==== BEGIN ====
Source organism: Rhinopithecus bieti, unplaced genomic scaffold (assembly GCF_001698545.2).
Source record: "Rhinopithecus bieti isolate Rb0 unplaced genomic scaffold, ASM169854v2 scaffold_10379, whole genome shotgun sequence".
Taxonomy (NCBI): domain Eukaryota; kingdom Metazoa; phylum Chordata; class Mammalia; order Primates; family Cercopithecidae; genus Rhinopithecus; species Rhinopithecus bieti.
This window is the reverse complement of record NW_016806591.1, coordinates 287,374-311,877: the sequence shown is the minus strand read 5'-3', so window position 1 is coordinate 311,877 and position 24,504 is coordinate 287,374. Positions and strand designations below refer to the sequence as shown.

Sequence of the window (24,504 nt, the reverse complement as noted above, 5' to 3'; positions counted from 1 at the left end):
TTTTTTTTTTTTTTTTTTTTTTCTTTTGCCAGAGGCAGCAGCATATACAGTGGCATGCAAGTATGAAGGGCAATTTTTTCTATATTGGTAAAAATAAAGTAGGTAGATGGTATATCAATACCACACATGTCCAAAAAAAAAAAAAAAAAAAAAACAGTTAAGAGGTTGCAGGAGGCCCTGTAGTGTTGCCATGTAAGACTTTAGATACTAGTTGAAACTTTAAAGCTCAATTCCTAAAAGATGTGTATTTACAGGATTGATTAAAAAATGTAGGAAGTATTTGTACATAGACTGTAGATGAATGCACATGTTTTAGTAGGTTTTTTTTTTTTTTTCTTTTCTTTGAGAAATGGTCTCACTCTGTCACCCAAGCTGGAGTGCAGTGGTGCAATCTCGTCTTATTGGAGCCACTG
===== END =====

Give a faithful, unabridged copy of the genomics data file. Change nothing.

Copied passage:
Source organism: Rhinopithecus bieti, unplaced genomic scaffold (assembly GCF_001698545.2).
Source record: "Rhinopithecus bieti isolate Rb0 unplaced genomic scaffold, ASM169854v2 scaffold_10379, whole genome shotgun sequence".
Taxonomy (NCBI): domain Eukaryota; kingdom Metazoa; phylum Chordata; class Mammalia; order Primates; family Cercopithecidae; genus Rhinopithecus; species Rhinopithecus bieti.
This window is the reverse complement of record NW_016806591.1, coordinates 287,374-311,877: the sequence shown is the minus strand read 5'-3', so window position 1 is coordinate 311,877 and position 24,504 is coordinate 287,374. Positions and strand designations below refer to the sequence as shown.

Sequence of the window (24,504 nt, the reverse complement as noted above, 5' to 3'; positions counted from 1 at the left end):
TTTTTTTTTTTTTTTTTTTTTTCTTTTGCCAGAGGCAGCAGCATATACAGTGGCATGCAAGTATGAAGGGCAATTTTTTCTATATTGGTAAAAATAAAGTAGGTAGATGGTATATCAATACCACACATGTCCAAAAAAAAAAAAAAAAAAAAAACAGTTAAGAGGTTGCAGGAGGCCCTGTAGTGTTGCCATGTAAGACTTTAGATACTAGTTGAAACTTTAAAGCTCAATTCCTAAAAGATGTGTATTTACAGGATTGATTAAAAAATGTAGGAAGTATTTGTACATAGACTGTAGATGAATGCACATGTTTTAGTAGGTTTTTTTTTTTTTTTCTTTTCTTTGAGAAATGGTCTCACTCTGTCACCCAAGCTGGAGTGCAGTGGTGCAATCTCGTCTTATTGGAGCCACTG